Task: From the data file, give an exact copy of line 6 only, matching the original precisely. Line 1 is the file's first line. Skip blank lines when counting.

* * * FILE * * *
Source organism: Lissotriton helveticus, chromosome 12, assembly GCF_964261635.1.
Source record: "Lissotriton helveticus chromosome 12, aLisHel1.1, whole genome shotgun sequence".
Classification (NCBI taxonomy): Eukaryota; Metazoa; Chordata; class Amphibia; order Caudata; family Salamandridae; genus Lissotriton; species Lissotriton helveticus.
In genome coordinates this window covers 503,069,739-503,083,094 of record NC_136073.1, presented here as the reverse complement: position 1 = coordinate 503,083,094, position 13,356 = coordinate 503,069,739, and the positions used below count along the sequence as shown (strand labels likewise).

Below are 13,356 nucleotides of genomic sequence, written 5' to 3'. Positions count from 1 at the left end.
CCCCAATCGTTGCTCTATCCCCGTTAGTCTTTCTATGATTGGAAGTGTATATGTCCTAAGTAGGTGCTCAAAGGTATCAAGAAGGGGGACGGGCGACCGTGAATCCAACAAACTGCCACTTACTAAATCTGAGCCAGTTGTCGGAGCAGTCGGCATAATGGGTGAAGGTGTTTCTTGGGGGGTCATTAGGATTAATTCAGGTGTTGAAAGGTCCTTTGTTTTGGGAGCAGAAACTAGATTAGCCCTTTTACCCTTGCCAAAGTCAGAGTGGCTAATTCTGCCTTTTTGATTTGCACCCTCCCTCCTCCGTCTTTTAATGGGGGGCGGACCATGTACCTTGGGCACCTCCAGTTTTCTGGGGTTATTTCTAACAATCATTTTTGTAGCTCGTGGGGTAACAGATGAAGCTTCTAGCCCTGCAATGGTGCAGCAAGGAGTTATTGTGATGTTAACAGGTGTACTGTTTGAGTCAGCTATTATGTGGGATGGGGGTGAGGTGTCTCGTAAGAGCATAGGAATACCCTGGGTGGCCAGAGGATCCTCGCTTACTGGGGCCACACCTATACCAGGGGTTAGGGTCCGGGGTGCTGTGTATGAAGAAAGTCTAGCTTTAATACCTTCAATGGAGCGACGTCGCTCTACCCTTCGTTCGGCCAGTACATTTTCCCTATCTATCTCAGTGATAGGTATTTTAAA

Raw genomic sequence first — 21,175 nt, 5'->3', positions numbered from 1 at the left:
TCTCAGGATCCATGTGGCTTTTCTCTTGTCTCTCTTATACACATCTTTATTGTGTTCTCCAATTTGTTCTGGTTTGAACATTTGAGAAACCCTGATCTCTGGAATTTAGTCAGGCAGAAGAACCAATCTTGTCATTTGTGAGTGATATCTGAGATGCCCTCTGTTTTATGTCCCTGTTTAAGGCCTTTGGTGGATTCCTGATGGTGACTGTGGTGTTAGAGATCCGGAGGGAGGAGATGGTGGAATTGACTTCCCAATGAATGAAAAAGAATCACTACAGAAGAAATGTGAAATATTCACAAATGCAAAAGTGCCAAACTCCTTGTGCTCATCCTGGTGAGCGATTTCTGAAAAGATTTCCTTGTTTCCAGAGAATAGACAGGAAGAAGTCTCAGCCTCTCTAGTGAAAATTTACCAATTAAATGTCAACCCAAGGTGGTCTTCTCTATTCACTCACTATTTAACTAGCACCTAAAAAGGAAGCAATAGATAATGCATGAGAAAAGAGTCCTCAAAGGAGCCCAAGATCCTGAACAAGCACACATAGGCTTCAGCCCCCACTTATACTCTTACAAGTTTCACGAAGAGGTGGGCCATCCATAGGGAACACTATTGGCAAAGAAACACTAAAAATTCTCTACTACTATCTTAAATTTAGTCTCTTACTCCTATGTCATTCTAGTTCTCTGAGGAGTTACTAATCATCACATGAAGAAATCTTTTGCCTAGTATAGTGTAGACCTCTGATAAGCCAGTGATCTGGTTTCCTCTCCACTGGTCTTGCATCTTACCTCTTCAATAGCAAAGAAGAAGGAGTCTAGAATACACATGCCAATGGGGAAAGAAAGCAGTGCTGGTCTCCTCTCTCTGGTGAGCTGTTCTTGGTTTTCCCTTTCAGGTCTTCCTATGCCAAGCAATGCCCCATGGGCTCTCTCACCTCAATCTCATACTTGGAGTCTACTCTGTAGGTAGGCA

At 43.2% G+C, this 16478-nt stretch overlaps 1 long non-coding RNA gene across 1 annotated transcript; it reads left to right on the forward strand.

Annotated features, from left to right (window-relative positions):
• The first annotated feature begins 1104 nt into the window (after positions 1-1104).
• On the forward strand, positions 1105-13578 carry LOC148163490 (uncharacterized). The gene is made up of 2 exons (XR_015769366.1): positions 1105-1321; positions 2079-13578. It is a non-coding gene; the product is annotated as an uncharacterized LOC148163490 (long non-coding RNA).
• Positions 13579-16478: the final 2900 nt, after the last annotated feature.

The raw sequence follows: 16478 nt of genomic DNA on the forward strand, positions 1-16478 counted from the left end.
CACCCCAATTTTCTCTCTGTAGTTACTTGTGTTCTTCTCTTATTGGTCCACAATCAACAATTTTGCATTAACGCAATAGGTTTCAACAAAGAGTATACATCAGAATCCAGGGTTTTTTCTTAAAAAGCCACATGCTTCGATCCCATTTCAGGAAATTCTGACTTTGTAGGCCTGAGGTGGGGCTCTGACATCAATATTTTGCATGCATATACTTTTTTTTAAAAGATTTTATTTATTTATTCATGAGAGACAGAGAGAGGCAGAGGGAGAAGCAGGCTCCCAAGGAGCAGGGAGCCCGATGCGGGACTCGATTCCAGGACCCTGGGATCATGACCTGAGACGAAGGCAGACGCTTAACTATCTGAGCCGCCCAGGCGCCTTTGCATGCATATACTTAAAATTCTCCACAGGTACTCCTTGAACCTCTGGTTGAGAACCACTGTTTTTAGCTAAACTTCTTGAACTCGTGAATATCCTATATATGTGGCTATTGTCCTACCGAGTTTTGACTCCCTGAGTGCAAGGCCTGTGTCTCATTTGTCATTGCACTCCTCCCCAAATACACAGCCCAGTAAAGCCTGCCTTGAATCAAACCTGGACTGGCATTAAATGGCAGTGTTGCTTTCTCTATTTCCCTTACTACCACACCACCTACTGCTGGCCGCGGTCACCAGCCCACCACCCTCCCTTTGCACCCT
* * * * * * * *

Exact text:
CCCCAATCGTTGCTCTATCCCCGTTAGTCTTTCTATGATTGGAAGTGTATATGTCCTAAGTAGGTGCTCAAAGGTATCAAGAAGGGGGACGGGCGACCGTGAATCCAACAAACTGCCACTTACTAAATCTGAGCCAGTTGTCGGAGCAGTCGGCATAATGGGTGAAGGTGTTTCTTGGGGGGTCATTAGGATTAATTCAGGTGTTGAAAGGTCCTTTGTTTTGGGAGCAGAAACTAGATTAGCCCTTTTACCCTTGCCAAAGTCAGAGTGGCTAATTCTGCCTTTTTGATTTGCACCCTCCCTCCTCCGTCTTTTAATGGGGGGCGGACCATGTACCTTGGGCACCTCCAGTTTTCTGGGGTTATTTCTAACAATCATTTTTGTAGCTCGTGGGGTAACAGATGAAGCTTCTAGCCCTGCAATGGTGCAGCAAGGAGTTATTGTGATGTTAACAGGTGTACTGTTTGAGTCAGCTATTATGTGGGATGGGGGTGAGGTGTCTCGTAAGAGCATAGGAATACCCTGGGTGGCCAGAGGATCCTCGCTTACTGGGGCCACACCTATACCAGGGGTTAGGGTCCGGGGTGCTGTGTATGAAGAAAGTCTAGCTTTAATACCTTCAATGGAGCGACGTCGCTCTACCCTTCGTTCGGCCAGTACATTTTCCCTATCTATCTCAGTGATAGGTATTTTAAA